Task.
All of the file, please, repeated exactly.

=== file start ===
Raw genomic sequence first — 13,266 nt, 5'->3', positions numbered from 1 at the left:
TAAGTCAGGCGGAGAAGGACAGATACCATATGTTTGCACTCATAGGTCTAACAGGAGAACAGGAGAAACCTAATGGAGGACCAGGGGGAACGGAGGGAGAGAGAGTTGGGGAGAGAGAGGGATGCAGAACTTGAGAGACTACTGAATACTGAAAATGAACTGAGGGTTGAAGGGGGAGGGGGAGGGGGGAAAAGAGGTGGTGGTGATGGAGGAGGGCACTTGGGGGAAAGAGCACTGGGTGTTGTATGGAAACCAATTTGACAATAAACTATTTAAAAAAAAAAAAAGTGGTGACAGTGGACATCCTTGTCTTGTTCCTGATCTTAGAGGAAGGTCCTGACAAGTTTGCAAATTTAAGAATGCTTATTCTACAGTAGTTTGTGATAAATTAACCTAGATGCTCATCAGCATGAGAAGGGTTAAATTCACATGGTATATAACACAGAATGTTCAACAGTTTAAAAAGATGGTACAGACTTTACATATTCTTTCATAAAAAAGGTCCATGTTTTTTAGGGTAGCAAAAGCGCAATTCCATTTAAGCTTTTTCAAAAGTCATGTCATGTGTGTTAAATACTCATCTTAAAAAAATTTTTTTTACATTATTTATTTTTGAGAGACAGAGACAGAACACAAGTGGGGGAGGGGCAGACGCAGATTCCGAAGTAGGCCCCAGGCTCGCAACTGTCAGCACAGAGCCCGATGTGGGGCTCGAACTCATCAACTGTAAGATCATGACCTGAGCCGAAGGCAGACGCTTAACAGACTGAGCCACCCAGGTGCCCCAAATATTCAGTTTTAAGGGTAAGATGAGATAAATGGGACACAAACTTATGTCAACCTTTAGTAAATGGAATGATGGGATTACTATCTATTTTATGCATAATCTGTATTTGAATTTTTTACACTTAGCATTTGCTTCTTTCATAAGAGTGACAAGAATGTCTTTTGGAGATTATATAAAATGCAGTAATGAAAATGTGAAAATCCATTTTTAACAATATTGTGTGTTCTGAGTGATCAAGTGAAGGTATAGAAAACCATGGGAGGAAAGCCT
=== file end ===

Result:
Raw genomic sequence first — 13,266 nt, 5'->3', positions numbered from 1 at the left:
TAAGTCAGGCGGAGAAGGACAGATACCATATGTTTGCACTCATAGGTCTAACAGGAGAACAGGAGAAACCTAATGGAGGACCAGGGGGAACGGAGGGAGAGAGAGTTGGGGAGAGAGAGGGATGCAGAACTTGAGAGACTACTGAATACTGAAAATGAACTGAGGGTTGAAGGGGGAGGGGGAGGGGGGAAAAGAGGTGGTGGTGATGGAGGAGGGCACTTGGGGGAAAGAGCACTGGGTGTTGTATGGAAACCAATTTGACAATAAACTATTTAAAAAAAAAAAAAGTGGTGACAGTGGACATCCTTGTCTTGTTCCTGATCTTAGAGGAAGGTCCTGACAAGTTTGCAAATTTAAGAATGCTTATTCTACAGTAGTTTGTGATAAATTAACCTAGATGCTCATCAGCATGAGAAGGGTTAAATTCACATGGTATATAACACAGAATGTTCAACAGTTTAAAAAGATGGTACAGACTTTACATATTCTTTCATAAAAAAGGTCCATGTTTTTTAGGGTAGCAAAAGCGCAATTCCATTTAAGCTTTTTCAAAAGTCATGTCATGTGTGTTAAATACTCATCTTAAAAAAATTTTTTTTACATTATTTATTTTTGAGAGACAGAGACAGAACACAAGTGGGGGAGGGGCAGACGCAGATTCCGAAGTAGGCCCCAGGCTCGCAACTGTCAGCACAGAGCCCGATGTGGGGCTCGAACTCATCAACTGTAAGATCATGACCTGAGCCGAAGGCAGACGCTTAACAGACTGAGCCACCCAGGTGCCCCAAATATTCAGTTTTAAGGGTAAGATGAGATAAATGGGACACAAACTTATGTCAACCTTTAGTAAATGGAATGATGGGATTACTATCTATTTTATGCATAATCTGTATTTGAATTTTTTACACTTAGCATTTGCTTCTTTCATAAGAGTGACAAGAATGTCTTTTGGAGATTATATAAAATGCAGTAATGAAAATGTGAAAATCCATTTTTAACAATATTGTGTGTTCTGAGTGATCAAGTGAAGGTATAGAAAACCATGGGAGGAAAGCCT